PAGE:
Country road, take me home

“Where are you?” Martin demands over the phone.
“I know, I’m late. But I’m on the road…. just stuck behind one of My People.”
That’s what we call slow drivers. My People. Because they always seem like roving roadblocks, devoted to sabotaging my speedy commute.

That’s the curse of country living. Winding, two-laned roads with sporadic passing opportunities. And lurking on these routes are far too many people — piloting too many vehicles — who fall into these catagories:

  1. trucks burdened with listing loads of lumber, hay or equipment. (ok technically, you folks are exempt)
  2. vehicle (often a minivan), operated by a driver with a cell phone affixed to cheek, head frequently facing occupants in back seat; speed inconsistent; car drifting in lane.
  3. driver poking along, in search of vegetable stand in March.
  4. driver poking along while gazing aimlessly out window, brainwashed by the miracle of growing grass and the beauty of majestic horses wearing soiled winter blankets.
  5. individuals of any age, nationality or gender, driving at or below speed; reason unknown. Country road-factor: suspect.

These are My People. And chances are, I’m stuck behind one of them because:

  1. rural living means lots of driving. And,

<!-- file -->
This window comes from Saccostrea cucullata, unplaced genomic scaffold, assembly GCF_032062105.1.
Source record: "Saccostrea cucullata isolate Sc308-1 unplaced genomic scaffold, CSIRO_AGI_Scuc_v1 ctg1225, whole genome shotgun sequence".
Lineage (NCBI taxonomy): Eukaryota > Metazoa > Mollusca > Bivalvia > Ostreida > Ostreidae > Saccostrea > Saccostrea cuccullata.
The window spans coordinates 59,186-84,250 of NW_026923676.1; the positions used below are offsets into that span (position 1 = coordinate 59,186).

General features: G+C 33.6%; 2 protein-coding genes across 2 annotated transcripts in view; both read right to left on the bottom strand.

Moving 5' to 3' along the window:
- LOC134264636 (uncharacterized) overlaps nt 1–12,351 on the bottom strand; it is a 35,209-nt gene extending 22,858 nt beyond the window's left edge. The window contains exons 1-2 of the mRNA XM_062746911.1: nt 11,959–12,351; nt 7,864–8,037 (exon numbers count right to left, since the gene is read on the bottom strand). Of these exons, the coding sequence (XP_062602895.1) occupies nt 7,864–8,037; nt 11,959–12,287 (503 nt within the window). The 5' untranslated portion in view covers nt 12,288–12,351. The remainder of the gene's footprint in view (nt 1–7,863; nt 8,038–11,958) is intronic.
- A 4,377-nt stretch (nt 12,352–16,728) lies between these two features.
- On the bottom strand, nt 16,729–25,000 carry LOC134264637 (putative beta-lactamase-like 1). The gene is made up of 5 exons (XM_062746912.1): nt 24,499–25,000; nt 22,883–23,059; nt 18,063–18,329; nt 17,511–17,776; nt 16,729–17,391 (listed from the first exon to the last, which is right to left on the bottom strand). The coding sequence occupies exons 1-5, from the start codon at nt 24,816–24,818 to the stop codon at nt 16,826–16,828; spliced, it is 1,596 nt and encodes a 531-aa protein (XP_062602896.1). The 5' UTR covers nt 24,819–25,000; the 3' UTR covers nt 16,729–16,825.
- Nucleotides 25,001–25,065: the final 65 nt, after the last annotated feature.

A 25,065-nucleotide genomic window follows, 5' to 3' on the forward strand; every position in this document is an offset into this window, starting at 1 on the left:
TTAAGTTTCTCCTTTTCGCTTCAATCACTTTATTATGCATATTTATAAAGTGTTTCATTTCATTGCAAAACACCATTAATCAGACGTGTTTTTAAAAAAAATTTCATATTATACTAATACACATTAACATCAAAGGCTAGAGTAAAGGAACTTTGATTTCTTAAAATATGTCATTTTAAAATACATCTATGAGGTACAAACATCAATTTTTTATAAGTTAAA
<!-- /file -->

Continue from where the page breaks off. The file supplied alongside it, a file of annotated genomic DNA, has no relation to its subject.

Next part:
2. I’m always late and in a hurry. (caveat: I do spare the speed when passing through little clustered, country towns.)

On occasion, however, on the open rural road, I encourage one of My People to pull off to the shoulder and let me pass.

“You tailgate!” Martin shouts accusingly.

“I do NOT tailgate…. I simply make my presence known.”

“Well how come I never run into Your People?”

“Because you’re a hobbit and you never leave the farm. You have to actually drive to encounter others.”

Martin and I discuss driving tactics while en-route to dinner. And as usual, we’re late, so I’m driving. Because the hobbit is rarely gripped with the need for speed.

“See, here’s one of My People right now,” I announce, gesturing at a back end of a white sedan ahead, moving suspiciously at My People pace.

“Jo, they’re a half-mile away!” Martin counters.

“Not for long,” I say. Trees and pasture fencing whirl by in a black and green blur. Martin braces his feet against the floor boards and clutches the handle over the passenger door.

His dramatic displays aside, I know that I’m a sensible driver.

I’m merely zippy and efficient. I don’t care what the auto repair guy says.

“What have you been doing to this car?” the auto repair guy asked Martin last week. We had dropped the car for service (including a repair of the broken windshield wiper). “I don’t know how you did it, but you burned through a set of new tires in a year,” the auto guy said with wonder. “And the brakes… it looks like a New York cabbie’s been driving this thing.”
“Well?” Martin said, staring at me after he hung up. “It’s official. You’re killing the car.”

It’s not me.

As far as I’m concerned, I’m innocent.

It’s My People.